Beijing Day 4

After a (fairly) late night at the Laoshe Teahouse, I slept in (after waking for a couple hours at 3 AM) and took it easy in the morning. Robert and I had lunch with a couple of his friends here. The food (vegetarian) was delicious. After lunch we headed down to Lama Temple, a working Buddhist Temple that is open to tourists. We took the subway (we have only taken two trips by taxi since I arrived) on several of the shiny new lines installed before the Beijing Olympics. The trains are equipped with a cool dynamic map that shows which stop you are headed towards with colored lights (red is stops you have passed, blue is stops along your destination path)
(click on photos to see enlarged version)

Once we got to the Lama Temple we met up with Robert’s friend, Vivian, who is a native Beijinger. Vivian speaks fluent English as well as Japanese and is learning French
We looked around the temple, which struck me as very different than Buddhist temples in Thailand. The temples in Thailand are ridiculously ornate, every surface covered with pictures and bas-relief. The Lama Temple was more subdued, although the Buddha statues were all gold:
There was one structure that held a giant turtle statue with a pillar on his back. I am not the significance of the statue, but it was interesting because it was crammed into the structure, making it difficult to even get a clear shot of it:


Perhaps it represents turtles all the way down.

The temple has a unique history, having been created as a home for court eunuchs in the early 1700’s. Eventually it was converted to a prince’s home. Later it became a “lamasery” devoted to Tibetan Buddhist Monks. The structure was protected by the Prime Minister during the Cultural Revolution, and that is why it survives today. It was reopened as a monastery in 1981, and is one of the most important Tibetan monasteries in the world.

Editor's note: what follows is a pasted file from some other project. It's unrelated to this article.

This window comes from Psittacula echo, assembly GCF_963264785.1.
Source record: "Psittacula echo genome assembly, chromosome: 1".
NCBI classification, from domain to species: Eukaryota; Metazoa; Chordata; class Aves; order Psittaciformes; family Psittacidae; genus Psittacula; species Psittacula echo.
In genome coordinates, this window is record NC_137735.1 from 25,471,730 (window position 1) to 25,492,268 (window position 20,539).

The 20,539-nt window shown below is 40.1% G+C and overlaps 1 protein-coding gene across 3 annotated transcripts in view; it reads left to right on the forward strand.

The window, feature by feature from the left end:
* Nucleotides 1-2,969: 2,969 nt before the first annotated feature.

After the Lama temple we took a bus to a shopping area which I think is called Hou Hai. The shops surround a large lake and it is very tranquil (by Beijing standards). It’s the same place where Robert went ice skating in the Winter. On our way to Hou Hai we noticed a man flying a kite, which, according to Vivian, was on over 800 meters of string! I zoomed in as far as possible with my camera (10x) and you can see just how small the kite still appears:


We wandered around the lake for at least an hour or more.


We also stopped into a Starbucks for a break (where can’t you find a Starbuck’s anymore?).

This is for my daughter, Anna. As we walked along a side street we saw a little bunny in a cage. Vivian and Robert went to say hello:


Then it was back on the subway to pick up our bikes for a speedy night-time ride through Beijing (no photos or video of that, I did not want to crash)!

Tomorrow (Friday) will be devoted to shopping for gifts and Saturday is a trip to the Great Wall of China. Here are the rest of the pictures from today:

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